Fighting broke out in Poznań on 27 December 1918 as a result of the sudden outburst of patriotic sentiment that followed the arrival of musician and patriot Ignacy Jan Paderewski the previous day. This spontaneous and initially chaotic fighting gradually became more organised. Once the city came under the control of the insurgents, similar events took place in the countryside. The insurgent units were commanded by Mgr. Stanisław Taczak and virtually took over the entire region in the first two weeks of January 1919, thanks to the determination and ingenuity of the Polish soldiers and to the Germans having been caught off-guard.
Gen. Józef Dowbor-Muśnicki, who had transformed the insurgent units into a regular army, came to Poznań in mid-January. All the territory that had been won, however, now had to be defended. Some 3,000 of those who fought in the uprising were killed with the fighting in Szubin, Rawicz and Zbąszyń being especially fierce.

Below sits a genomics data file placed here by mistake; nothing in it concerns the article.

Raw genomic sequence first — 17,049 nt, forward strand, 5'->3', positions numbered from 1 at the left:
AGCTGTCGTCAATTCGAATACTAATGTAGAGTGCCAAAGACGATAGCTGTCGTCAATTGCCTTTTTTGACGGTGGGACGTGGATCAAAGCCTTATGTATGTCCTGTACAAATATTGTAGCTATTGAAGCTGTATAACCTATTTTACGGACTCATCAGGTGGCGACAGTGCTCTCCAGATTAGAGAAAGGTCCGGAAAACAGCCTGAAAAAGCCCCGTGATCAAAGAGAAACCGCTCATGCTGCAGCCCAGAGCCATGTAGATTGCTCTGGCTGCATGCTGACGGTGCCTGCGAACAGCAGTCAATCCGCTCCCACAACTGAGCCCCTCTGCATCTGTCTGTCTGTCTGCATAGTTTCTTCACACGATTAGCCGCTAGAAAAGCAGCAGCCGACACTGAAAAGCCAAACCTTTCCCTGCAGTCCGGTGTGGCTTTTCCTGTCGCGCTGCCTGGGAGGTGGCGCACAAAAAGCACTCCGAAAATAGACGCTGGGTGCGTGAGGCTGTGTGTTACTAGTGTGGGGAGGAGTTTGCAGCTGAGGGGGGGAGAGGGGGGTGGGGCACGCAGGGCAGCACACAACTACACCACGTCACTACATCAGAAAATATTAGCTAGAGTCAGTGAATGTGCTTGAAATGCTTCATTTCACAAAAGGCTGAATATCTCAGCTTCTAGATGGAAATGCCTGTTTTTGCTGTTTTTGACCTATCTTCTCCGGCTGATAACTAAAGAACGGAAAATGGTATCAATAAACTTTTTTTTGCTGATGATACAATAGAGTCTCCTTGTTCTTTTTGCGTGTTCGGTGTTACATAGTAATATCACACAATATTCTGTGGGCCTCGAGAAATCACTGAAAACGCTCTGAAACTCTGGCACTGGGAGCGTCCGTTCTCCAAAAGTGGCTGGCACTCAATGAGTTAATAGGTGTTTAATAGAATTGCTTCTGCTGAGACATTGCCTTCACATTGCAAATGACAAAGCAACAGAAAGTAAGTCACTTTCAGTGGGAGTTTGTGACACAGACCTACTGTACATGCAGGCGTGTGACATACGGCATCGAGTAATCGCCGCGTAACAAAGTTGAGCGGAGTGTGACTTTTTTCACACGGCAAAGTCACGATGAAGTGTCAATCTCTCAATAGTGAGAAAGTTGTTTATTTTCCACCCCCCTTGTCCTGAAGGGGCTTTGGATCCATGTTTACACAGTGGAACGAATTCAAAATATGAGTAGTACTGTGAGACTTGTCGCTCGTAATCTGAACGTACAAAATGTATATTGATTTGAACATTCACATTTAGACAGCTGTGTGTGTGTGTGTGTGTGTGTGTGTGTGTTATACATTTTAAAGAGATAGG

A truce which brought the Wielkopolska insurgency to an end was concluded in Trier on 16 February 1919. The area the insurgents had won was included in the reborn republic under the terms of the peace treaty concluded in Versailles several months later. The success of the uprising was due to the skilful exploitation of propitious circumstances and to several generations having been raised in the spirit of combining patriotism with organic work.